Haiti is a Caribbean country on the island of Hispaniola, the eastern half of which is occupied by the Dominican Republic.


Haiti is located on the western part of the Caribbean island of Hispaniola, the eastern half of which is occupied by the Dominican Republic, known as a vacation paradise.  Haiti’s land area of 27,750 km² is roughly equal to that of Belgium. In the north Haiti is bordered by the Atlantic Ocean and on the south coast by the Caribbean Sea. Southwest of Haiti is Jamaica, west separates the Windward Passage from the island of Cuba.


Haiti’s culture is unique in the Caribbean region. It is shaped on the one hand by the French influence of the educated elite, and on the other hand by the African influences of the rural population. A major driving force in all manifestations of art is the Haitian Vodou. The result is a cultural identity that can be described as distinctly Haitian and that was able to withstand the influences of Christian missionary work and the American occupation at the beginning of the century. However, the progressive urbanization of society and the influence of modern media have brought about a modification of traditional cultural expressions.


It is not surprising that painting and other forms of visual art play a significant role in a society that is largely illiterate. Artistic expression in Haitian culture is diverse and can be found, for example, in the form of colorful paintings, sequined vodoo flags, woodwork and metalwork. Traditionally, Haitian painting represented an integral part of everyday culture as murals in stores or vodou temples.


The state religion of Haiti is Roman Catholicism, to which about 80% of the population belongs. However, especially since the earthquake, there has been an increasing influence of Protestant evangelicals, mainly of U.S. origin. The main influence on art and everyday life, however, is Vodou, which originated in West Africa. Since 2009, it has been officially recognized as a religious practice, but not as a religion in its own right.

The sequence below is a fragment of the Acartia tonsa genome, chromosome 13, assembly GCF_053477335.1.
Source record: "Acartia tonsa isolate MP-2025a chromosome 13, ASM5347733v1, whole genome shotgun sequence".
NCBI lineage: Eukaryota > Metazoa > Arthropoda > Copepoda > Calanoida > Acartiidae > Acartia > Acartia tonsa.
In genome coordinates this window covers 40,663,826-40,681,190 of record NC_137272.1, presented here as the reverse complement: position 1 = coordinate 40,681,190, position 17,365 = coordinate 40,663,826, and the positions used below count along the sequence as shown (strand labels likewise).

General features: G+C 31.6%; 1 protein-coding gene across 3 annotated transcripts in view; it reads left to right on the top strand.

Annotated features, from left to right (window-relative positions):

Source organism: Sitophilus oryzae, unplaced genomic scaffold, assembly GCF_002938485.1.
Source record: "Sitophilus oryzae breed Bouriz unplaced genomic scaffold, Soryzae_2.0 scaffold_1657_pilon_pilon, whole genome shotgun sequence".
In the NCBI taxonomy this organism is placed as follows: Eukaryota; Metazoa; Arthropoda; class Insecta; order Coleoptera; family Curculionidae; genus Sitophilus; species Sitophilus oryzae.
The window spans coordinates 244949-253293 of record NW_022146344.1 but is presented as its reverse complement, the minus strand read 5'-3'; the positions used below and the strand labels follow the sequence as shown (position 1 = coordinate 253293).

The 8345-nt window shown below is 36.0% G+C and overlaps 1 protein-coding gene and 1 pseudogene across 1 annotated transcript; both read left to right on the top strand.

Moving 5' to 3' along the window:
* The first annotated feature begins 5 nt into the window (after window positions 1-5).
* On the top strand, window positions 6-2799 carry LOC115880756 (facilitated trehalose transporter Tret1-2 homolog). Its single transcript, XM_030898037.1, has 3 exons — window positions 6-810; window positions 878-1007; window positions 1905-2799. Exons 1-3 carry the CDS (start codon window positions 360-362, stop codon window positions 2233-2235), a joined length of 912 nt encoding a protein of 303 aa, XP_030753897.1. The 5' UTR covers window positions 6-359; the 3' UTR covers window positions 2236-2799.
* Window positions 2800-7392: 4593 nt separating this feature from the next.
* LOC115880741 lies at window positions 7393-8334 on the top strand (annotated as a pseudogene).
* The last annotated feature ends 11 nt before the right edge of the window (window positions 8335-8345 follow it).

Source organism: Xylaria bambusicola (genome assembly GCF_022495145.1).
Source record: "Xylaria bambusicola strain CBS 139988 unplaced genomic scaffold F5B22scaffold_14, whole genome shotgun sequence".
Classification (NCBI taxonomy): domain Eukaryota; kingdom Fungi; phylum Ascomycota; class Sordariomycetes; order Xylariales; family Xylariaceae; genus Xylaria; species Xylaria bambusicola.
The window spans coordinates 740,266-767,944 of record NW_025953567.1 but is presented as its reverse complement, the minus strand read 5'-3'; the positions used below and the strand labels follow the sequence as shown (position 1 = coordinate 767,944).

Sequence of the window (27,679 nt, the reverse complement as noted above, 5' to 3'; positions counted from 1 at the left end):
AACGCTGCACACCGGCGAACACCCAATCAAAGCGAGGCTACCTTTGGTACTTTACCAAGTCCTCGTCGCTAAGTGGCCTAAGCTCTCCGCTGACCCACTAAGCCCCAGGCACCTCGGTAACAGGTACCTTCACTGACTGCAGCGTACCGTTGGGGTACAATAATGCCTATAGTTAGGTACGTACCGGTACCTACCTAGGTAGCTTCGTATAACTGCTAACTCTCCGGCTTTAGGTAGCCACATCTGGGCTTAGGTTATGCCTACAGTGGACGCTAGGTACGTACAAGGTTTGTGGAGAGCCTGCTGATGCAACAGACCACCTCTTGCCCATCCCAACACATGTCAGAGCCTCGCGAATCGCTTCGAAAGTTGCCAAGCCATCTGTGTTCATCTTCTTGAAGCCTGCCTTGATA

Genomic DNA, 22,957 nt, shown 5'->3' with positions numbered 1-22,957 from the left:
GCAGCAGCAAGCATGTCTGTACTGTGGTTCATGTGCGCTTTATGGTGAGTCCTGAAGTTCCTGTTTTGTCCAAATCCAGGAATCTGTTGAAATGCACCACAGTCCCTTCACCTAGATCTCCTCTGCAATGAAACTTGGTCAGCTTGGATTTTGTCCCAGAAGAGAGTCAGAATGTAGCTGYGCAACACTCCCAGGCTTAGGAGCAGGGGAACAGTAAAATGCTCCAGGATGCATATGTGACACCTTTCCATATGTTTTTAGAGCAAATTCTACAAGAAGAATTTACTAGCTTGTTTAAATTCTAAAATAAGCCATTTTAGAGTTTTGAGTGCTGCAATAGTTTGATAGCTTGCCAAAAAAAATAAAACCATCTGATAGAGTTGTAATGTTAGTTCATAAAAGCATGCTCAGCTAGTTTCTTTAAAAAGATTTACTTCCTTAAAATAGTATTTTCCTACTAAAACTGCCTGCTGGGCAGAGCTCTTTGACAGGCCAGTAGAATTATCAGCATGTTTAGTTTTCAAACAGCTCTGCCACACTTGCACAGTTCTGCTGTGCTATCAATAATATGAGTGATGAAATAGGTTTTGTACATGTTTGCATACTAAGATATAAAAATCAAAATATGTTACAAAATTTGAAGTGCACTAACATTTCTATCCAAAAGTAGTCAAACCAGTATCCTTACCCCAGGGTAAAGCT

Economic development

Haiti has been largely dependent on development aid since the 2010 earthquake. This economic misery is the result of unstable political conditions, corruption and the exodus of well-educated professionals for economic and political reasons. The reconstruction after the earthquake in 2010 is still not completed. Until today, a large part of the population still lives without access to germ-free drinking water, without electricity and without a functioning waste system. Due to regularly occurring natural disasters, such as Hurricane Matthew in October 2016 and most recently the earthquake on August 14, 2021, Haiti is repeatedly set back in its economic development.


Before the earthquake in 2010, education in Haiti was already accessible only to privileged citizens due to privatization. Since the 2010 earthquake, even more children suffer from the lack of education. Many schools have been destroyed by the natural disasters, the unemployment rate increases daily and thus many children become street children and even partially enslaved. Only 23% of children in rural areas have the opportunity to attend elementary school. The illiteracy rate is particularly high, at about 50 percent. The state has increasingly withdrawn from the education sector because there is not enough money to ensure a well-functioning school system. Consequently, schools are poorly positioned due to a lack of qualified personnel and appropriate equipment.

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